Cleaner Fuel and Car Standards Proposed by EPA
Last week the U.S. Environmental Protection Agency (EPA) proposed new standards for cars and gasoline which will not only improve their efficiency, but also reduce harmful pollution and prevent thousands of premature deaths and illnesses.
Considering input from auto manufacturers, refiners, and states, these cleaner fuels and cars standards are an important component of the administration's national program for clean cars and trucks.
Transportation is a huge source of air pollution in the United States as the increasing number of cars and trucks lead to smoggy skies and dirty air and unfortunately, pollutants that come from these mobile sources get into the air that we breathe and can cause premature death and respiratory illnesses.
By 2030, EPA estimates that the proposed cleaner fuels and cars program will annually prevent up to 2,400 premature deaths, 23,000 cases of respiratory ailments in children, 3,200 hospital admissions and asthma-related emergency room visits, and 1.8 million lost school days, work days and days when activities would be restricted due to air pollution. Total health-related benefits in 2030 will be between $8 and $23 billion annually.
Based on initial feedback from these groups and a thorough rulemaking process, EPA's proposal is estimated to provide up to seven dollars in health benefits for every dollar spent to meet the standards. However, the proposed vehicle standards will have an average cost of about $130 per vehicle in 2025.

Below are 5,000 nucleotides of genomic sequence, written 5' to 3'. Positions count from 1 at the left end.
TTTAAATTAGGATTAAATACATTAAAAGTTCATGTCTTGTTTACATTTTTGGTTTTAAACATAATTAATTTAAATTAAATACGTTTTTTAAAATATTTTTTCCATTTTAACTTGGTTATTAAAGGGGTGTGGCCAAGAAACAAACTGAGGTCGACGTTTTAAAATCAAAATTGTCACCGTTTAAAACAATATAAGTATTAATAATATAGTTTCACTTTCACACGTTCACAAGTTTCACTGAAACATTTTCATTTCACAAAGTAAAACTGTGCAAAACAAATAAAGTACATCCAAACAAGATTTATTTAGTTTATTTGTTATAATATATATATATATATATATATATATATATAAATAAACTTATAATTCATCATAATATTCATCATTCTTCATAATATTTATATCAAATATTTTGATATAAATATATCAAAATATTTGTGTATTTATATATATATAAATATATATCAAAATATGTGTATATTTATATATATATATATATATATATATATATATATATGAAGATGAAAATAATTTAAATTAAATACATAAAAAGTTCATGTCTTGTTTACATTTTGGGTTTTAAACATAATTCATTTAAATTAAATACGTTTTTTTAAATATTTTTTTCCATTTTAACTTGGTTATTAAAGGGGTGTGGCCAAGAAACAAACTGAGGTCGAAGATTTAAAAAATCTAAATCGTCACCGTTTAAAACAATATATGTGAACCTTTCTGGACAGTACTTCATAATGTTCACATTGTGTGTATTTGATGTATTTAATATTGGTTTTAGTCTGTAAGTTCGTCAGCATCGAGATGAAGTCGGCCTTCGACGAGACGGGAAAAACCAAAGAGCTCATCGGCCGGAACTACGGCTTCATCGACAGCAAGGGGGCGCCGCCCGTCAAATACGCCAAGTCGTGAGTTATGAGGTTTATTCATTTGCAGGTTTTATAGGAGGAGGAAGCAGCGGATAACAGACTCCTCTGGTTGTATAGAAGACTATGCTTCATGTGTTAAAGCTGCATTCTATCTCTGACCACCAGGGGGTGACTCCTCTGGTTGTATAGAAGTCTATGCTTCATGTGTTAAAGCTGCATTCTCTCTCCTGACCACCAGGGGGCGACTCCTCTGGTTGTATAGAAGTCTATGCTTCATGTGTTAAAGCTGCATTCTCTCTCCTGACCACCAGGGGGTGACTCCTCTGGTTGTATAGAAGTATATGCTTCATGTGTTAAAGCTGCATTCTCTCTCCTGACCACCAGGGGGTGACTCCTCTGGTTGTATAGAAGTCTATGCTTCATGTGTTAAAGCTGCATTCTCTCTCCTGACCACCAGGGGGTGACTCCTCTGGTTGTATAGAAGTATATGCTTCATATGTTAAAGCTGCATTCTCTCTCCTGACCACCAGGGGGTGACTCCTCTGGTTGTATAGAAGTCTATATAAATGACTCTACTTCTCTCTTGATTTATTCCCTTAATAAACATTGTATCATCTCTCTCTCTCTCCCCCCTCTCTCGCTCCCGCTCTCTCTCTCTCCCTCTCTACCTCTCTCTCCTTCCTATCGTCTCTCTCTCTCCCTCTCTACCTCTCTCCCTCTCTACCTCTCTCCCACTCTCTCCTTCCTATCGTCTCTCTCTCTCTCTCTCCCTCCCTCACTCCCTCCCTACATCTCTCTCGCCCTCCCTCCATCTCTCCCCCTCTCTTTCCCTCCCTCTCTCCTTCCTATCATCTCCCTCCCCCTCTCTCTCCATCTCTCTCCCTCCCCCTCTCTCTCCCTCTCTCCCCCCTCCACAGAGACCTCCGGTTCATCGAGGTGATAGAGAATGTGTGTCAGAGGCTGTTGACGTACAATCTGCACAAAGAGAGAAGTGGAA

The proposal will reduce vehicle emissions of toxic air pollutants, such as benzene and 1,3-butadiene, by up to 40 percent. They will also reduce gasoline sulfur levels by more than 60 percent — down to 10 parts per million (ppm) in 2017. Reducing sulfur in gasoline enables vehicle emission control technologies to perform more efficiently. This means that vehicles built prior to the proposed standards will run cleaner on the new low-sulfur gas, providing significant and immediate benefits by reducing emissions from every gas-powered vehicle on the road.
"The Obama Administration has taken a series of steps to reinvigorate the auto industry and ensure that the cars of tomorrow are cleaner, more efficient and saving drivers money at the pump and these common-sense cleaner fuels and cars standards are another example of how we can protect the environment and public health in an affordable and practical way," said EPA Acting Administrator Bob Perciasepe.
Read the press release at the USEPA Newsroom.
Polluting car image via Shutterstock.